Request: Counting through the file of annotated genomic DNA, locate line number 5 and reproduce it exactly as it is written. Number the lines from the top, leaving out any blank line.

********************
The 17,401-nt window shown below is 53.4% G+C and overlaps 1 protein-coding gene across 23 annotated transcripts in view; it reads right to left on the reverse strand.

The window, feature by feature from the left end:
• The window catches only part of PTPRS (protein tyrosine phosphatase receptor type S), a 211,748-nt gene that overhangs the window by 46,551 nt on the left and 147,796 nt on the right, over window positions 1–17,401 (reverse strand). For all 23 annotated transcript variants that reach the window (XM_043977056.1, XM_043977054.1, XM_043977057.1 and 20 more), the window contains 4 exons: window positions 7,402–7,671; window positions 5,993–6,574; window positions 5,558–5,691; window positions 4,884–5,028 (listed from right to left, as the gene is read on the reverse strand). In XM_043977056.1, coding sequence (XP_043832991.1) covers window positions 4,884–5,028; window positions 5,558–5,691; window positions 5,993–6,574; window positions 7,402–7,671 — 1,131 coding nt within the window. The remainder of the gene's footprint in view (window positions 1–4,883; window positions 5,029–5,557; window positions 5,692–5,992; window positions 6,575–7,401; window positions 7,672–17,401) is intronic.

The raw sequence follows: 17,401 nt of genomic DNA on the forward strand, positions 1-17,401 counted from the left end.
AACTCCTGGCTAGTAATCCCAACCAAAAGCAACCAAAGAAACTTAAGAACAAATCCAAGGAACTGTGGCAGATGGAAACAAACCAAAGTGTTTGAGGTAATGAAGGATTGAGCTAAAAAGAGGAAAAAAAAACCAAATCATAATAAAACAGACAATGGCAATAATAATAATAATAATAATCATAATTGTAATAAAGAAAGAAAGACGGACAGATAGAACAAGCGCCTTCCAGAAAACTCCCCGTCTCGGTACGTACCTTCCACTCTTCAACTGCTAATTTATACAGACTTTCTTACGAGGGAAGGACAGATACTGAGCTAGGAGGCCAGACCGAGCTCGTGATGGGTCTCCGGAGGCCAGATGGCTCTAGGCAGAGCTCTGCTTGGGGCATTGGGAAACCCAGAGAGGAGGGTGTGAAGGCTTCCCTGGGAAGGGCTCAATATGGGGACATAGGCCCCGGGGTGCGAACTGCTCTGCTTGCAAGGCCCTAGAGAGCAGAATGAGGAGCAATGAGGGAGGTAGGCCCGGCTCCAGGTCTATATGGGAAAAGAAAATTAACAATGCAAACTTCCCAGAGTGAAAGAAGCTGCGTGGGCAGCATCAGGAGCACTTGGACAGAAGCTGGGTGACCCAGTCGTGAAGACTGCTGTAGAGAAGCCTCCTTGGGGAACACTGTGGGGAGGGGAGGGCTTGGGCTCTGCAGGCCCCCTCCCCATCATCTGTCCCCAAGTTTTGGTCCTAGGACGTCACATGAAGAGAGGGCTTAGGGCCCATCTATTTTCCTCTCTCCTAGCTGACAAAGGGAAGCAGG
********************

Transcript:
AACTCCTGGCTAGTAATCCCAACCAAAAGCAACCAAAGAAACTTAAGAACAAATCCAAGGAACTGTGGCAGATGGAAACAAACCAAAGTGTTTGAGGTAATGAAGGATTGAGCTAAAAAGAGGAAAAAAAAACCAAATCATAATAAAACAGACAATGGCAATAATAATAATAATAATAATCATAATTGTAATAAAGAAAGAAAGACGGACAGATAGAACAAGCGCCTTCCAGAAAACTCCCCGTCTCGGTACGTACCTTCCACTCTTCAACTGCTAATTTATACAGACTTTCTTACGAGGGAAGGACAGATACTGAGCTAGGAGGCCAGACCGAGCTCGTGATGGGTCTCCGGAGGCCAGATGGCTCTAGGCAGAGCTCTGCTTGGGGCATTGGGAAACCCAGAGAGGAGGGTGTGAAGGCTTCCCTGGGAAGGGCTCAATATGGGGACATAGGCCCCGGGGTGCGAACTGCTCTGCTTGCAAGGCCCTAGAGAGCAGAATGAGGAGCAATGAGGGAGGTAGGCCCGGCTCCAGGTCTATATGGGAAAAGAAAATTAACAATGCAAACTTCCCAGAGTGAAAGAAGCTGCGTGGGCAGCATCAGGAGCACTTGGACAGAAGCTGGGTGACCCAGTCGTGAAGACTGCTGTAGAGAAGCCTCCTTGGGGAACACTGTGGGGAGGGGAGGGCTTGGGCTCTGCAGGCCCCCTCCCCATCATCTGTCCCCAAGTTTTGGTCCTAGGACGTCACATGAAGAGAGGGCTTAGGGCCCATCTATTTTCCTCTCTCCTAGCTGACAAAGGGAAGCAGG